Shoshanna Edwards-Alexander received her Ed.D. in Educational Leadership from Saint Joseph’s University in 2005, M.S.W. from University of Pennsylvania, School of Social Work in 1995, and B.A. in sociology and history/gender studies from Saint Lawrence University in 1993. Before teaching, she worked as a social worker and counselor. She is a Visiting and Senior Adjunct Professor at Saint Joseph’s University in Philadelphia, where she teaches in the Haub School of Business, School of Health and Education, and College of Arts and Sciences. She also serves as a diversity consultant at Saint Joseph’s University. Her research interests include anti-racist and social justice pedagogies, womanist and feminist epistemologies, teacher preparation educational programs, and intersectionality within leadership development. She presents on topics including leadership and student advocacy; mentoring and feminist perspectives; global engagement, training, and development; and social work and mental health. She has won several awards and special recognitions including the Certificate of Recognition for Excellence in Teaching for the Gender Studies Program Department at Saint Joseph’s University (2014).
Mona Kareem holds a PhD and MA in Comparative Literature from the State University of New York at Binghamton and a BA in English and Comparative Literature from the American University of Kuwait. She is a research fellow at Center for Humanities at Tufts University (2021-2022) and a recipient of a 2021 National Endowment for the Arts literary grant. She has taught at Princeton, University of Maryland College Park, SUNY Binghamton, Rutgers, and Bronx Community College. She was an affiliated research fellow at the Friedrich Schlegel Graduate School of Literary Studies at the Freie Universität of Berlin. Kareem is the author of three poetry collections. Her most recent publication Femme Ghosts is a trilingual chapbook published by Publication Studio in Fall 2019. Her work has been translated into nine languages, and appeared in Brooklyn Rail, Michigan Quarterly, Fence, Ambit, The Los Angeles Review of Books, Asymptote, Words Without Borders, Poetry International, PEN English, Modern Poetry in Translation, Two Lines, and Specimen. She has won several awards and honors including a nomination for the Best Translated Book Award in 2016 for her English translation of Ashraf Fayadh’s Instructions Within, which was reprinted by English PEN in 2017.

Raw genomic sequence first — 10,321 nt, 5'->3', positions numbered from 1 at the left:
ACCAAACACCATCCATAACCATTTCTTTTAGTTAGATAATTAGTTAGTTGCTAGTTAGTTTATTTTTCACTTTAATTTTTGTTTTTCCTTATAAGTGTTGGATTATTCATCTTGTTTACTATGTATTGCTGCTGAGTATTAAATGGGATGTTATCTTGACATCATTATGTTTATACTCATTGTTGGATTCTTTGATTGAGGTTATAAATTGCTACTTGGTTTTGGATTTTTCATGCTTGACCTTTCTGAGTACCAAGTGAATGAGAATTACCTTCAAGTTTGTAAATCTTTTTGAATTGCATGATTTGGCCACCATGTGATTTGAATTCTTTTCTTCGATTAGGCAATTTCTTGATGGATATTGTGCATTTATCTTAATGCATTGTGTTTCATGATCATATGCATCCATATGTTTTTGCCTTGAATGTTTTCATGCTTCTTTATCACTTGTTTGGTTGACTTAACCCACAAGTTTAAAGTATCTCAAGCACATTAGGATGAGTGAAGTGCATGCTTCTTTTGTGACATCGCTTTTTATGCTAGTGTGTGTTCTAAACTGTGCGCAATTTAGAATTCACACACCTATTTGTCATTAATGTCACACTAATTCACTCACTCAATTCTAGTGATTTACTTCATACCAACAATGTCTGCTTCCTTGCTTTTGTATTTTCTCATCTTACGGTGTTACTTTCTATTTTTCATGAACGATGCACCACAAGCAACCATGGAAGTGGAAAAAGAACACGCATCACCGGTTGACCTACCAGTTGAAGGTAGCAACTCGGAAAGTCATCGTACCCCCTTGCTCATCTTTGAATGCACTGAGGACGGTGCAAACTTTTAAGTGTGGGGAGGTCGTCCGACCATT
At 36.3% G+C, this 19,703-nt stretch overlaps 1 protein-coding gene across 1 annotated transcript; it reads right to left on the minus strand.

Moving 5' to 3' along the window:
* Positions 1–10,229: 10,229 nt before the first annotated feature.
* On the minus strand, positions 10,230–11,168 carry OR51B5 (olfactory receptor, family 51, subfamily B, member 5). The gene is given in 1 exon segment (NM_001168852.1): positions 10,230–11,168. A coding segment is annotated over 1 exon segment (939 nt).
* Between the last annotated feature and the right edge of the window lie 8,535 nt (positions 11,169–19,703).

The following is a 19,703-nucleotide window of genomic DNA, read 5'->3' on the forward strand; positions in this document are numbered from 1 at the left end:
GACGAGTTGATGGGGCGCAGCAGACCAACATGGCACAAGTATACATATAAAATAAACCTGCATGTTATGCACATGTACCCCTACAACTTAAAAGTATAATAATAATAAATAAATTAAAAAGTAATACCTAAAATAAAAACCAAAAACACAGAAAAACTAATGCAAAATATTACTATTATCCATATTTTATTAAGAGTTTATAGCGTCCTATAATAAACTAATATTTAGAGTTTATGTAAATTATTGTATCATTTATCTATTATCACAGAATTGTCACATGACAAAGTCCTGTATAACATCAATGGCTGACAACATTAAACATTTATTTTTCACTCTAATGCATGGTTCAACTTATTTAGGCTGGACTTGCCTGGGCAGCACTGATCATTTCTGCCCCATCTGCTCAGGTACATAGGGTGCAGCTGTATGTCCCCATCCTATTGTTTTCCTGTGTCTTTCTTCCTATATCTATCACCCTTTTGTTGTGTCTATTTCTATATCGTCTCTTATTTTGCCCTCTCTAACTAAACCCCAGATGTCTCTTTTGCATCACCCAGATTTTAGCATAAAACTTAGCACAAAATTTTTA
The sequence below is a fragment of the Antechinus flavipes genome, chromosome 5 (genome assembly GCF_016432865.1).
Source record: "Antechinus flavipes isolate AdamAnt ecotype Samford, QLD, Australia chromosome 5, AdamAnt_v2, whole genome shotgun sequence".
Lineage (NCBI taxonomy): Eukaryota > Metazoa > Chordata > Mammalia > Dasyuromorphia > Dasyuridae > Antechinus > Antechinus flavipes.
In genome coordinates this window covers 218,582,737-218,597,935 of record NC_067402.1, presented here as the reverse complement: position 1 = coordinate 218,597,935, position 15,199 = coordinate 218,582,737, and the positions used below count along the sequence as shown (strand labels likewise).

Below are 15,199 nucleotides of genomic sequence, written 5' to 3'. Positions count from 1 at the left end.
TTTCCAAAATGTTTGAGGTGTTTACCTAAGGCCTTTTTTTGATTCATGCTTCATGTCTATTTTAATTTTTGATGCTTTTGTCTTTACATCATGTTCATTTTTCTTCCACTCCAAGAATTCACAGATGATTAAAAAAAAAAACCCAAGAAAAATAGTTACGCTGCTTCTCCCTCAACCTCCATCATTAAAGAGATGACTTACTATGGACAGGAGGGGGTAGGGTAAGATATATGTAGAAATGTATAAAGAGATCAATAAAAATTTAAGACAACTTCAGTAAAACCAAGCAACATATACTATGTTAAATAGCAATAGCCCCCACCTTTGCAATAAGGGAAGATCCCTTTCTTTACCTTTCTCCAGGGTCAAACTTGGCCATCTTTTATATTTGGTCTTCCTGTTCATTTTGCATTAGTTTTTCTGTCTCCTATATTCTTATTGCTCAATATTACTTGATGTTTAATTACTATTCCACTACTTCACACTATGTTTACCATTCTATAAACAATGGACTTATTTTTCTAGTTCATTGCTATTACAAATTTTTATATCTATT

Madhu H. Kaza received her MFA in fiction, M.Phil and MA in Comparative Literature from New York University, and a BA in English from the University of Michigan. She serves as Associate Director of Microcollege Program and Faculty Development at the Bard Prison Initiative and teaches in the MFA program at Columbia University. Born in Andhra Pradesh, India, Kaza is a writer, translator, artist and educator based in New York City. She is a translator of the feminist Telugu writers Volga and Vimala. She is the editor of Kitchen Table Translation and her own writing has appeared or is forthcoming in The Paris Review, Guernica, The Yale Review, Two Lines, Gulf Coast, The Margins, and elsewhere. She is the recipient of grants and awards including a non-fiction fellowship from the New York Foundation for the Arts and a Yaddo residency. She was the founding director of the Bard Microcollege at Brooklyn Public Library and has taught at New York University, The New School, and at Bard College Institute for Writing and Thinking, among other institutions.
Obi Nwizu received her MA in Creative Writing from Bath Spa University in the United Kingdom and her BA in Print Journalism from Georgia State University. Born in Anambra State, Nigeria, raised in Atlanta, Georgia, but currently calling Harlem home, Nwizu is a lover of month-long international vacations, vegan food, afrobeat, and rom-coms. When not writing, she teaches creative writing for the City University of New York and composition writing for the John Jay College of Criminal Justice. Selected publications include “Gathered Pieces of the Sun” in The Almbec, “Grapeseed Fields” in Torch Literary Arts, and “Lust Painted Walls” in Imagine Curve.
Dianca London Potts earned her MFA in fiction from The New School, MA in English and MA in Humanities from Arcadia University, and BA in English from Temple University. She is Visiting Assistant Professor in the Writing Department at Pratt Institute and teaches writing courses at Eugene Lang Liberal Arts College at The New School and John Jay College of Criminal Justice. She is a Kimbilio Fiction Fellow, a VONA Voices alumna, and the former online editor of Well-Read Black Girl. Her words have been featured in Lenny Letter, The Village Voice, Vice, Shondaland, and elsewhere. Her memoir, Planning for the Apocalypse, is forthcoming from 37 Ink / Simon and Schuster.
About the Zora Neale Hurston Writing Fellowship at Bard College
The Zora Neale Hurston Writing Fellowship at Bard College is a 3-week residential program designed to enable writers from all disciplines who have not had the opportunity to develop their scholarship, specifically, those who are without access to sabbaticals or their institution’s research funding. We seek fellows who are currently employed as adjuncts or visiting professors with terminal degrees and who have not yet published a book length work. Prospective Fellows should submit a vita, a letter of recommendation by someone familiar with their work, and an abstract of the project they wish to work on during the three-week residency. The abstract should not exceed 2000 words. Applicants need a college or university affiliation and should have a minimum of five years of teaching as an adjunct, lecturer or visiting professor. The application deadline is April 15, 2023. All applicants will be notified of the admission Committee’s decision by May 15, 2023. To submit materials or for questions please email [email protected].